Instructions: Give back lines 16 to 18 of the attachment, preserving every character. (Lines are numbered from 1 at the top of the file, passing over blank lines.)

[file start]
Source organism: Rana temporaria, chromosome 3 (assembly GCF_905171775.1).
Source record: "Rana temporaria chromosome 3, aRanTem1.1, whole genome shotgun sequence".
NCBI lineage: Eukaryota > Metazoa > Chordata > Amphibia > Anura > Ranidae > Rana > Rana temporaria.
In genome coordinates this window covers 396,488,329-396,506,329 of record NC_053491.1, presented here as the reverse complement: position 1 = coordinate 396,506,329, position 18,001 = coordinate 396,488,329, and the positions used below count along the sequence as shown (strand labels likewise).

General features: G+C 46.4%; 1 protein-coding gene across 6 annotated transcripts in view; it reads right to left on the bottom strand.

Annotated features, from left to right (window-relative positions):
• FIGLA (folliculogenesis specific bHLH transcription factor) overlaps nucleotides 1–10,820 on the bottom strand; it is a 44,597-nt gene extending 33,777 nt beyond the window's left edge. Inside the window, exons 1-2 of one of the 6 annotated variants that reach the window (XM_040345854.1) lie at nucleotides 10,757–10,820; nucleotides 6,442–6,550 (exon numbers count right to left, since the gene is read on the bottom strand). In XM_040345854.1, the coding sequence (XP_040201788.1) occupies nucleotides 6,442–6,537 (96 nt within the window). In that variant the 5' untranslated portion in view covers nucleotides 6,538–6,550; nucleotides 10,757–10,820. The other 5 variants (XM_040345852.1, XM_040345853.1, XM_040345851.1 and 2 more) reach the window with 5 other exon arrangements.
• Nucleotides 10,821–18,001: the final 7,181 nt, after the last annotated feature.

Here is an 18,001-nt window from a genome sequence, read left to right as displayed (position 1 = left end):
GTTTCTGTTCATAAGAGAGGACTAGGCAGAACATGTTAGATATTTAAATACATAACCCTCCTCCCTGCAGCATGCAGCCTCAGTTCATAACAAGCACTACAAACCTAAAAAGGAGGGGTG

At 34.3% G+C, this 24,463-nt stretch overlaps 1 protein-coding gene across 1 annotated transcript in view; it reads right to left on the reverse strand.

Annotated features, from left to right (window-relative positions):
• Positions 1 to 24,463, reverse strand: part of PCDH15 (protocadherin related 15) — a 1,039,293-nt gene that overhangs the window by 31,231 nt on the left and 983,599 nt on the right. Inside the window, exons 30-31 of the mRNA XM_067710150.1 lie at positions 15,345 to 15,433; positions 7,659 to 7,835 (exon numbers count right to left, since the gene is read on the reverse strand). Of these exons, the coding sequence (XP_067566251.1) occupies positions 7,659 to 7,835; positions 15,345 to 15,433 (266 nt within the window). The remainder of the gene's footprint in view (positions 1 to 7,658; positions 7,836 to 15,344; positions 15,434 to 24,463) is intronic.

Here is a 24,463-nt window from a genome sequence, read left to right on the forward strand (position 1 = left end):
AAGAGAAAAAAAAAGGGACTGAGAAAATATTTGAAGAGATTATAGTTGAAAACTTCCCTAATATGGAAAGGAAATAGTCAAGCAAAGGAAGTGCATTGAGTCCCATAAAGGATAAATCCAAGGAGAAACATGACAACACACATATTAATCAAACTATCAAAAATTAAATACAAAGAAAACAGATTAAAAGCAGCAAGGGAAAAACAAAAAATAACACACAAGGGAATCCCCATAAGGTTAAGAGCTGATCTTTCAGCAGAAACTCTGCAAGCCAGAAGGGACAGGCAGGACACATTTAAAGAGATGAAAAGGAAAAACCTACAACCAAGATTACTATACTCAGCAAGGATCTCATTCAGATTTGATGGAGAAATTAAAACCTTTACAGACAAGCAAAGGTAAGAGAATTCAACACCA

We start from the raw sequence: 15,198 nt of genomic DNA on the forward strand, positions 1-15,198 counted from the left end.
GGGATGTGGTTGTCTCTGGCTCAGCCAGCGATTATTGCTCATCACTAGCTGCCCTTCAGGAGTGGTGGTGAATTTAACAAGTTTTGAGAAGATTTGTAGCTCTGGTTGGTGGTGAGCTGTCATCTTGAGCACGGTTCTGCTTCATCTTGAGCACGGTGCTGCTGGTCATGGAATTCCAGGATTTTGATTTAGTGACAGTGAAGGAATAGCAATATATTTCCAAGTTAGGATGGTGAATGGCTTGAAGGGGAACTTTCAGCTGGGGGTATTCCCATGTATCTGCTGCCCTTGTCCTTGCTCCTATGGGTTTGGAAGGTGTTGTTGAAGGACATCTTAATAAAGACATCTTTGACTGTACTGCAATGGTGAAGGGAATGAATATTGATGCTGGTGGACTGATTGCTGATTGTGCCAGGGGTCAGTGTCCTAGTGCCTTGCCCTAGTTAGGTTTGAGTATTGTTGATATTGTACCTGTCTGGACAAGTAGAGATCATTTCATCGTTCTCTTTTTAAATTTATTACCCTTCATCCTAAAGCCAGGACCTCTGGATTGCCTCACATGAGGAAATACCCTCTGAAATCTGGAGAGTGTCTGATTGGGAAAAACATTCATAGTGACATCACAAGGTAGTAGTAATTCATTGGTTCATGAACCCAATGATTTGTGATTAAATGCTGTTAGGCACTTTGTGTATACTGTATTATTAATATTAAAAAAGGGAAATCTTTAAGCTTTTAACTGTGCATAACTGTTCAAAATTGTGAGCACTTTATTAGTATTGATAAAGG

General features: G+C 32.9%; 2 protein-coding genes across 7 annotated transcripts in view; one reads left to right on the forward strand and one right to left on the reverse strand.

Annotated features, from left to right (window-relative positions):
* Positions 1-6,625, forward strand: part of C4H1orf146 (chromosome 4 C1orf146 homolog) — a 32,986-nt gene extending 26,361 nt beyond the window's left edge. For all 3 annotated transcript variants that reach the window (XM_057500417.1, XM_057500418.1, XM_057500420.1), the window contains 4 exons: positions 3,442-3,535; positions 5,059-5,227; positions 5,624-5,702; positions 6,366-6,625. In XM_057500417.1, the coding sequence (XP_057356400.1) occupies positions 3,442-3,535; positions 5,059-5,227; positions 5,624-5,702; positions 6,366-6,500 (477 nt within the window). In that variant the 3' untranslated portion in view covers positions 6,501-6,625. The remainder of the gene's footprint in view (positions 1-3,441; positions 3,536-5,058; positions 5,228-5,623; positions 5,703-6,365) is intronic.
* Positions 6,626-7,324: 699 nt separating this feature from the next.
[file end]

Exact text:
We start from the raw sequence: 15,198 nt of genomic DNA on the forward strand, positions 1-15,198 counted from the left end.
GGGATGTGGTTGTCTCTGGCTCAGCCAGCGATTATTGCTCATCACTAGCTGCCCTTCAGGAGTGGTGGTGAATTTAACAAGTTTTGAGAAGATTTGTAGCTCTGGTTGGTGGTGAGCTGTCATCTTGAGCACGGTTCTGCTTCATCTTGAGCACGGTGCTGCTGGTCATGGAATTCCAGGATTTTGATTTAGTGACAGTGAAGGAATAGCAATATATTTCCAAGTTAGGATGGTGAATGGCTTGAAGGGGAACTTTCAGCTGGGGGTATTCCCATGTATCTGCTGCCCTTGTCCTTGCTCCTATGGGTTTGGAAGGTGTTGTTGAAGGACATCTTAATAAAGACATCTTTGACTGTACTGCAATGGTGAAGGGAATGAATATTGATGCTGGTGGACTGATTGCTGATTGTGCCAGGGGTCAGTGTCCTAGTGCCTTGCCCTAGTTAGGTTTGAGTATTGTTGATATTGTACCTGTCTGGACAAGTAGAGATCATTTCATCGTTCTCTTTTTAAATTTATTACCCTTCATCCTAAAGCCAGGACCTCTGGATTGCCTCACATGAGGAAATACCCTCTGAAATCTGGAGAGTGTCTGATTGGGAAAAACATTCATAGTGACATCACAAGGTAGTAGTAATTCATTGGTTCATGAACCCAATGATTTGTGATTAAATGCTGTTAGGCACTTTGTGTATACTGTATTATTAATATTAAAAAAGGGAAATCTTTAAGCTTTTAACTGTGCATAACTGTTCAAAATTGTGAGCACTTTATTAGTATTGATAAAGG

General features: G+C 32.9%; 2 protein-coding genes across 7 annotated transcripts in view; one reads left to right on the forward strand and one right to left on the reverse strand.